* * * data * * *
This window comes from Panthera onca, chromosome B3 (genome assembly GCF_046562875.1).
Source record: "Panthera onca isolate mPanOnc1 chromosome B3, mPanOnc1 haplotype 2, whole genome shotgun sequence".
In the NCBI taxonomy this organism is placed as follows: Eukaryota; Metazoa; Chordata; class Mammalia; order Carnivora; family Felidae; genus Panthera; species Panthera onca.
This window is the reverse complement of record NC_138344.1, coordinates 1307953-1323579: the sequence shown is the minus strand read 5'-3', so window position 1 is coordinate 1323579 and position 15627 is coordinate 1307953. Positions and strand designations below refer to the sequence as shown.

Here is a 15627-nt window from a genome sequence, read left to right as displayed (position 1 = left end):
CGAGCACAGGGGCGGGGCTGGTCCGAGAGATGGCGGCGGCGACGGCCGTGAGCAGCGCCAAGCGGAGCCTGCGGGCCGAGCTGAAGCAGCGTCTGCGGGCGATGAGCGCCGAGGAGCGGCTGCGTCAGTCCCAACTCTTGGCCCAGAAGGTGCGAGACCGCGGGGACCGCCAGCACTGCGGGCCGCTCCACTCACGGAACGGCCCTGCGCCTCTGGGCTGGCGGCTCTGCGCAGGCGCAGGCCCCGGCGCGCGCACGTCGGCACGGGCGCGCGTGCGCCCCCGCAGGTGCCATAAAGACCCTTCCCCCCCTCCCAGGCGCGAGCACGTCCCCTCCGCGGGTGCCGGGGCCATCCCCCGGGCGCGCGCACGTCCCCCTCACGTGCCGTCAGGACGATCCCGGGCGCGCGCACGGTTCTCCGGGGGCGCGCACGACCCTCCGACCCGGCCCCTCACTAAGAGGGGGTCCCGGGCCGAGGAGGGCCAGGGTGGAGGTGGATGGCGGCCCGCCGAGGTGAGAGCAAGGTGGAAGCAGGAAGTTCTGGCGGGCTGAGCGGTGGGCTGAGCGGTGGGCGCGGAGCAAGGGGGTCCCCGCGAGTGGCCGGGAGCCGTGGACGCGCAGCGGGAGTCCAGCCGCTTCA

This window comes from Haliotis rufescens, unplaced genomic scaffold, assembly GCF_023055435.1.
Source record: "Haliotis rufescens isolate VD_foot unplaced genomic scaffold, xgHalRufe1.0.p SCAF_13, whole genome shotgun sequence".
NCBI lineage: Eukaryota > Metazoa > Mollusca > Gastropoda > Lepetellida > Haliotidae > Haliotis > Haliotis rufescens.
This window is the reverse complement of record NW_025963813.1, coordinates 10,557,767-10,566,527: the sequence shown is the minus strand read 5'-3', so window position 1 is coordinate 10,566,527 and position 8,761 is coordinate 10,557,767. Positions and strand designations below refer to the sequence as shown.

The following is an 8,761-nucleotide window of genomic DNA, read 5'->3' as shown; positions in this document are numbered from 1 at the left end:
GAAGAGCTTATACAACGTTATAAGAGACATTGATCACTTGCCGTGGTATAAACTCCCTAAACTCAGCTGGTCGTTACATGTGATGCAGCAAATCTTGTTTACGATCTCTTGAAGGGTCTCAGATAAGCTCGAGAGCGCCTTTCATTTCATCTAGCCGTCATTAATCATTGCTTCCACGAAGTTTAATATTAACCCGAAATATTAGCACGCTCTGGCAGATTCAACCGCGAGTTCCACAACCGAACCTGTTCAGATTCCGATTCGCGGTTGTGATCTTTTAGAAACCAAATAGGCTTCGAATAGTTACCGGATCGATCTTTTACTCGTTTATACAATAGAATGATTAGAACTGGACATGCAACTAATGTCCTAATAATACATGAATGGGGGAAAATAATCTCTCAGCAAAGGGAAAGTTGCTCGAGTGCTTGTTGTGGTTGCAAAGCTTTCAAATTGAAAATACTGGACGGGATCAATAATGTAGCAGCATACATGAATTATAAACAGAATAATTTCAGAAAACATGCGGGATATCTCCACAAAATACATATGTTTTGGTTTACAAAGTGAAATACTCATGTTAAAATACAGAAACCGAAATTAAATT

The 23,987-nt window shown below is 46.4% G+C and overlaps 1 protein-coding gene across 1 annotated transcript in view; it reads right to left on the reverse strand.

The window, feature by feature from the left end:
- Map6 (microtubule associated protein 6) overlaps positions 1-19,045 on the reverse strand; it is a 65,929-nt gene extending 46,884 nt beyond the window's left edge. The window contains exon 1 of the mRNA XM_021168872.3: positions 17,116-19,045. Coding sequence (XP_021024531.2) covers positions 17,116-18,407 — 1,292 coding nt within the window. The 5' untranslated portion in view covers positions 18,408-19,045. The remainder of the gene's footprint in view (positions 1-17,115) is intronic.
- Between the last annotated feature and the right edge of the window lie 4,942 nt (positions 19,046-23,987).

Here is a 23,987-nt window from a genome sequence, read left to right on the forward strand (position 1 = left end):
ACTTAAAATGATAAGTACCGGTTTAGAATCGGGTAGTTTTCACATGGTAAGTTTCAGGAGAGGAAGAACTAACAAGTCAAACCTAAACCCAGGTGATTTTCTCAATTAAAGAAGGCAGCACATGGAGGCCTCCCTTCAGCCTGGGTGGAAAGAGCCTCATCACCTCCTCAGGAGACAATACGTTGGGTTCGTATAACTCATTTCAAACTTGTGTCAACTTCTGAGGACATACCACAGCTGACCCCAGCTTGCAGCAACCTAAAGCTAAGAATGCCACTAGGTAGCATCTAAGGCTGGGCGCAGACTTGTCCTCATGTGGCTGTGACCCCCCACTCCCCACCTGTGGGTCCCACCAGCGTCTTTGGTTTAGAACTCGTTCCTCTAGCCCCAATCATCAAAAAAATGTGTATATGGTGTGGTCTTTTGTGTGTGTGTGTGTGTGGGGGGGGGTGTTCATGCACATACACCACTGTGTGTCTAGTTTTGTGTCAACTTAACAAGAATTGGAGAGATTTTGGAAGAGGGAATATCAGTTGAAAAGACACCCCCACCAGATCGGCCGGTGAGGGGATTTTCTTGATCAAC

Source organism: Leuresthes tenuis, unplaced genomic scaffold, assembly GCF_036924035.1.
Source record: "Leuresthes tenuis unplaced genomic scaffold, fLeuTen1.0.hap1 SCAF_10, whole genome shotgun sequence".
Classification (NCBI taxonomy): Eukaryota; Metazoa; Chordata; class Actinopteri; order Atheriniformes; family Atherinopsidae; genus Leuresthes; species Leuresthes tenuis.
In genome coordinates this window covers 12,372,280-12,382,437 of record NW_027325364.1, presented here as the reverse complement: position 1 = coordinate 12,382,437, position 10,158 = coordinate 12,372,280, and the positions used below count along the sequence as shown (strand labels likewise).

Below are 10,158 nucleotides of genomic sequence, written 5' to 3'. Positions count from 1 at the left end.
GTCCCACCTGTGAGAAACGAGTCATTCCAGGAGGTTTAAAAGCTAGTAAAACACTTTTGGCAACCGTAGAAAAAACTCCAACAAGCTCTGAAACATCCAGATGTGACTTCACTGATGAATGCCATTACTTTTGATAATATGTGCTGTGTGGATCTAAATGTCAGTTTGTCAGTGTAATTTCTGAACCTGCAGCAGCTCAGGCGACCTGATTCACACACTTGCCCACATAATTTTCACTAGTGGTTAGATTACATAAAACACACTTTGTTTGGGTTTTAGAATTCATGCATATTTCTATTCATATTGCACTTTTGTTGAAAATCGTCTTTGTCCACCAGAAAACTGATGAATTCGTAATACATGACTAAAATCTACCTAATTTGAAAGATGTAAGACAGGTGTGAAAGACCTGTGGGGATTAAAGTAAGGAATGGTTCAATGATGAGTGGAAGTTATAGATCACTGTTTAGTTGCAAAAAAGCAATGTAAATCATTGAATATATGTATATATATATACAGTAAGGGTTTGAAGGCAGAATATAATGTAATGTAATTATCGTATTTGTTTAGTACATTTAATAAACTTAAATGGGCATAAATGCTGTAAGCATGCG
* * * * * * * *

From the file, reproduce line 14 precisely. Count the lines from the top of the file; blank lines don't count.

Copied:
The window, feature by feature from the left end: